An unexpected count: Results from the Bosnian sample census

Over the past two weeks, Bosnia held a small scale sample census to prepare for the much expected 2013 census. The census has been postponed several times and is highly controversial, mostly because the issue of ethnonational identity. Not only are quotas in the civil service and elected offices allocated according to the census (so far formally according to the 1991 census, but down the road it might be hard to uphold this if a new census is available), it is also an important tool for all parties to bolster respective claims (i.e. about the Serb predominance in the RS, about the number of  Bosniaks in Bosnia overall). Today, nobody knows the number of inhabitants, not to mention their self-identification. It is thus no surprise that the census results will be hotly contested. Already the run up to the census has been controversial: the identity questions about ethnic/national identity and religion have created heated debate once the first draft questionnaire was published. While offering write-in options, it did offer the categories Bosniak, Croat, Serb, undeclared and other (write in) and below, neatly replicating the identity categories, Muslim, catholic, orthodox, undeclared and other.

The critique focused on the fact that non-religious citizens had no clear category available, nor did people with multiple identities. Again, all these categories were similar to censuses conducted in other countries of the region in 2011. In addition to domestic criticism international observers lobbied for less rigid and more open questions. The NGOs lobbying against the proposed survey were successful and the questions on identity were reformulated.

The new questions first gave a write-in option with the national identities only listed below, allowing for  respondents to choose more than one identity. For religious affiliation the questionnaire now offers the choice to be an agnostic and atheist, a significant change from the previous form and regional practices.

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The sample census hast just been completed and no results have been officially announced, but today Dnevni List published results of the census. The results have to be taken with great care, as we do not know if they are based on all sample municipalities, nor can we be sure that the results are reliable (the article includes some dubious claims, such as the suggestion that any nation that amounts to more than 50% of the population has the right to a nation state according to international standards). There is an important additional caveat. The sample census is not aimed at being representative. However, it was conducted in different regions of Bosnia, including the Federation, the RS and Brcko, in villages and in cities (or rather city municipalities, including parts of Banja Luka, Sarajevo, Mostar). Thus, it is not representative, but it can certainly considered to be indicative of country-wide trends.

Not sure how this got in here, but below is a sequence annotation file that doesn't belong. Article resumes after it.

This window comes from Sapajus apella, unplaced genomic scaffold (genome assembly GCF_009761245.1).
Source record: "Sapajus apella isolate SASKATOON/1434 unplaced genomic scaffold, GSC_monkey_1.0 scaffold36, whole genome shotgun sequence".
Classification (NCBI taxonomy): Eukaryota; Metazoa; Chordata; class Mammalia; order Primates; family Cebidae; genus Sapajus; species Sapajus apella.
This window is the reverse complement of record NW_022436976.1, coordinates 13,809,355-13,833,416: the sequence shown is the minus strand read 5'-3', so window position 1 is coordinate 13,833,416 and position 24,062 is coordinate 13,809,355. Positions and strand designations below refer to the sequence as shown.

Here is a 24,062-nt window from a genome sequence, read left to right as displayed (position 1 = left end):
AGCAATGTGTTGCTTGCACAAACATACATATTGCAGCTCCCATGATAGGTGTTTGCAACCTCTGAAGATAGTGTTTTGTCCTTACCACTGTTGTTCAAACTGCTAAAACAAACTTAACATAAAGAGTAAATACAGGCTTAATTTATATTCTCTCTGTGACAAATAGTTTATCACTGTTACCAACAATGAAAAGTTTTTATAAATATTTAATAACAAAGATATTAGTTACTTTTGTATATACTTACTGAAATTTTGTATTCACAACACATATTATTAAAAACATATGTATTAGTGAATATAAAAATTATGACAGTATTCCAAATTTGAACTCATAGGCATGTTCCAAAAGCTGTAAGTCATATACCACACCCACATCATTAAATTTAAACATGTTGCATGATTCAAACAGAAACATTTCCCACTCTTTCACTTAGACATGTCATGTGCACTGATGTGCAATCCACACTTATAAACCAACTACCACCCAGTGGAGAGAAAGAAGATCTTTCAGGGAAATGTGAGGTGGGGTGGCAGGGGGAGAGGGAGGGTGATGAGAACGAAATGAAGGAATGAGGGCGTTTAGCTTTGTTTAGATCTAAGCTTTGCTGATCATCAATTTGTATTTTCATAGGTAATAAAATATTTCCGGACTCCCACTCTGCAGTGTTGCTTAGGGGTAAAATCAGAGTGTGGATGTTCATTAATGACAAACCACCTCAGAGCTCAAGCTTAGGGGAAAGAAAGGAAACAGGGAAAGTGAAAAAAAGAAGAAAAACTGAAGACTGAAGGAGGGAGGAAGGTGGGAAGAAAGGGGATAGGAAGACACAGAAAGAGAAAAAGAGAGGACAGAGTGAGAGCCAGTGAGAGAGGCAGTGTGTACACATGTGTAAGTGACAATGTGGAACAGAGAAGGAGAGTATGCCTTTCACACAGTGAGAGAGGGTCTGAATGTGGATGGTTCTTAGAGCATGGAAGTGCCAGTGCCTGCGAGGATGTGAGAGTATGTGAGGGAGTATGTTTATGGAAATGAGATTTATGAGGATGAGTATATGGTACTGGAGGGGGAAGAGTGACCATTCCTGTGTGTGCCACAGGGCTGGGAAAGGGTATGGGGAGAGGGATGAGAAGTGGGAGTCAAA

If the results are even anywhere close to being indicative, it would be quiet an earthquake for Bosnia’s identity politics. According to the article, 35% declared themselves to be Bosnians and/or Herzegovinans, especially younger citizens. This would make this group presumably larger than any of the three nations and certainly more so than Croats and presumably Serbs. In addition, many older citizens appear to have identified as Muslims rather than as Bosniaks. Others identified as Catholics and Orthodox rather than as Croats or Serbs. This would suggest that state and religious affiliation matters more than national identity to many.

While the article does not publish the results in percentages, the data presented would suggest that against most common expectations ethno-national identity categories have largely failed. State identity might be stronger than expected and the uniform ethno-religious categories have been challenged.

Even if there are no immediate implications for the political system, in case these results are replicated country-wide, it would have considerable consequences. It would be hard uphold institutions such as the three member Presidency and the House of Peoples which currently exclude all non-Serbs, Croats and Bosniaks. The implementation of the ECHR ruling regarding Sejdic and Finci would also receive greater urgency. It might also raise questions why non-ethnic parties fared so poorly if they have such a large pool of potential voters and might reinvigorate electoral campaigning of this population group.  Either way in Bosnia, censuses are elections and vice-versa. It will be important to look out for the census/election results next year.

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7 Responses to An unexpected count: Results from the Bosnian sample census

  1. Pingback: When counting counts. The Bosnian Census | Florian Bieber

  2. Pingback: Is it possible to be a Bosnian-Herzegovinian in Bosnia-Herzegovina?Daily Plebiscite

  3. Pingback: When counting counts - the Bosnian census | TransConflict

  4. Pingback: És possible ser bosnià-hercegovinià a Bòsnia i Hercegovina? Paradoxes del primer cens postconflicte | Extramurs

  5. Pingback: Let the manipulation begin: First number claims of the Bosnian census | Florian Bieber

  6. Pingback: Let the manipulation begin - first number claims of the Bosnian census | TransConflict

  7. Pingback: Where is Bosnia and Herzegovina going? | InPEC - International Politics, Energy & Culture

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